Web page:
Jeffrey M. Rosenblum, P.C.
A Fresh Start

Junior liens on property unable to be stripped in Chapter 7

New York mortgage lenders may have been relieved to learn that the U.S. Supreme Court recently reaffirmed a decision that Chapter 7 bankruptcy filers are not able to strip away a junior lien secured by real property. In its decision, issued on June 1, the Supreme Court held that federal bankruptcy laws as well as the earlier case prevented that from happening.

The Supreme Court had already held that a Chapter 7 debtor with a partially underwater junior mortgage could not have the junior lien stripped down to the value of the equity. In that case, Dewsnup v. Timm, the debtor's junior lien was $120,000, while the value of the collateral was $39,000. That decision meant that a partially underwater lien could not be stripped down.

The recent case, Bank of America v. Caulkett, involved a debtor whose senior mortgage was more than the value of their property, making the junior mortgages held by Bank of America wholly underwater. In reaffirming its earlier decision, the Supreme Court indicated that Chapter 7 filers may not strip away wholly underwater liens secured by real property.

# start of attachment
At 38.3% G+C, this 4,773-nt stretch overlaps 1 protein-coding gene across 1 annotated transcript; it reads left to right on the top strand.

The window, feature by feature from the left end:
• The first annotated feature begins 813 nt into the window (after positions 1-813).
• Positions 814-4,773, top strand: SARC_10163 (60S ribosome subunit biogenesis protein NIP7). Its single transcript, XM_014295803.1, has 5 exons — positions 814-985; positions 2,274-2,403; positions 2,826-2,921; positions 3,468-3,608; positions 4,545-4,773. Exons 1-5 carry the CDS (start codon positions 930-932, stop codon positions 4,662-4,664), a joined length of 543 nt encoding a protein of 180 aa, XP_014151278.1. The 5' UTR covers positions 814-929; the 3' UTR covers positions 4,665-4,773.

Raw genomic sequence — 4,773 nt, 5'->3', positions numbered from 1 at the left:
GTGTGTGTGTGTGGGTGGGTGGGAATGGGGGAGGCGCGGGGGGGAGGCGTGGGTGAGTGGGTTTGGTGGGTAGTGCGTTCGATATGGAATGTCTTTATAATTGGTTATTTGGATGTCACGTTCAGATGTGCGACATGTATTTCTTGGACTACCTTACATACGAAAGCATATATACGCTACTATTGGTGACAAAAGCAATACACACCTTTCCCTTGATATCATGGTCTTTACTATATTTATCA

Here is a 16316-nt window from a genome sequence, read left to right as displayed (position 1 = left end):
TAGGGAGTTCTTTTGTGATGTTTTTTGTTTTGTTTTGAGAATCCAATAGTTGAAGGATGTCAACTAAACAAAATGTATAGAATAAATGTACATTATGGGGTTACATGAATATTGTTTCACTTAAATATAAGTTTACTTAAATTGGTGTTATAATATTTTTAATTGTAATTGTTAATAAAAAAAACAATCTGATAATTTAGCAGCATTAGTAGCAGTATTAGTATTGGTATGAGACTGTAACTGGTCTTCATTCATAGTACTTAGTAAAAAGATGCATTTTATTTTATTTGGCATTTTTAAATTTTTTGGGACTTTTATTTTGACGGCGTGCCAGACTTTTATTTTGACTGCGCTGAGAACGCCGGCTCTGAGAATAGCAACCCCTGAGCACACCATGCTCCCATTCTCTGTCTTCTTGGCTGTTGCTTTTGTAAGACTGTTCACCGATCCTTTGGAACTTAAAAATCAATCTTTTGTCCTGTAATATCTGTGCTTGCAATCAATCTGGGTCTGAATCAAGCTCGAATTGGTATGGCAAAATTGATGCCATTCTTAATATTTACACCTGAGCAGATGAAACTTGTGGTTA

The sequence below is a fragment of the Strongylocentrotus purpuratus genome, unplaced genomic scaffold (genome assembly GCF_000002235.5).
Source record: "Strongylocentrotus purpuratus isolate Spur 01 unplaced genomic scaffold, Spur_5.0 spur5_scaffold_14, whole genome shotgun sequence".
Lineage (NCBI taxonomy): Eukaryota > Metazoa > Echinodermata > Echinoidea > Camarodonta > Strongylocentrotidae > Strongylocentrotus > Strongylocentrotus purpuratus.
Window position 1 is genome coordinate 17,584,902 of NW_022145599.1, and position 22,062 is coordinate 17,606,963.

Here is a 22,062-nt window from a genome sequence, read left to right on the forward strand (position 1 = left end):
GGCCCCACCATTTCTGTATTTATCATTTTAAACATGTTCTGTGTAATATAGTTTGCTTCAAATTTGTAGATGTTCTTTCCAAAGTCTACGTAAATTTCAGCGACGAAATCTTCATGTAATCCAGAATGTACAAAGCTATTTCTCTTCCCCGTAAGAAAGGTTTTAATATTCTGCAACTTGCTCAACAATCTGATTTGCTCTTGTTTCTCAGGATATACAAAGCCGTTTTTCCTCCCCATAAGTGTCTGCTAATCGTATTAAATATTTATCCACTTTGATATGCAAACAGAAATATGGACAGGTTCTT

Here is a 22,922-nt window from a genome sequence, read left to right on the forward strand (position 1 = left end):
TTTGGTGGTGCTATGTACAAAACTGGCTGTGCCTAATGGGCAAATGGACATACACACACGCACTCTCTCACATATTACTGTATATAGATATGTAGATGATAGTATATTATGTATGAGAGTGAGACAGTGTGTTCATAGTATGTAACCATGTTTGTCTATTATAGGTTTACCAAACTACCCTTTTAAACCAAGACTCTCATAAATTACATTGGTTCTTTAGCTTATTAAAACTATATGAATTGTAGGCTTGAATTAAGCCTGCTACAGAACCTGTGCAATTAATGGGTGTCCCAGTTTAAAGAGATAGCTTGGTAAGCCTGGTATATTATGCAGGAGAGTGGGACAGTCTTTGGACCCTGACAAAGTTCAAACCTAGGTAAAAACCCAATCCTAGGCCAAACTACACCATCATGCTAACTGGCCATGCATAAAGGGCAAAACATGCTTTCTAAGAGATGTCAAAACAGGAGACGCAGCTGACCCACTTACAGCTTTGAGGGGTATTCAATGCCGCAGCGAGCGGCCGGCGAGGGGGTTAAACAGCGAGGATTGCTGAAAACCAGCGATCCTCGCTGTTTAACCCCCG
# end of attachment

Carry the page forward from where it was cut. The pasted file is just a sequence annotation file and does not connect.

People interested in filing for Chapter 7 bankruptcy may want to seek a consultation with a bankruptcy attorney who may determine whether Chapter 7 is an appropriate solution for their individual financial situation. If a goal is to strip away a second mortgage from a home, Chapter 7 is most likely not going to be the best option. Chapter 7 bankruptcy may be able to help by discharging most of the debtor's unsecured debts, however. The eligibility requirements for Chapter 7 include a means test which the attorney can describe.

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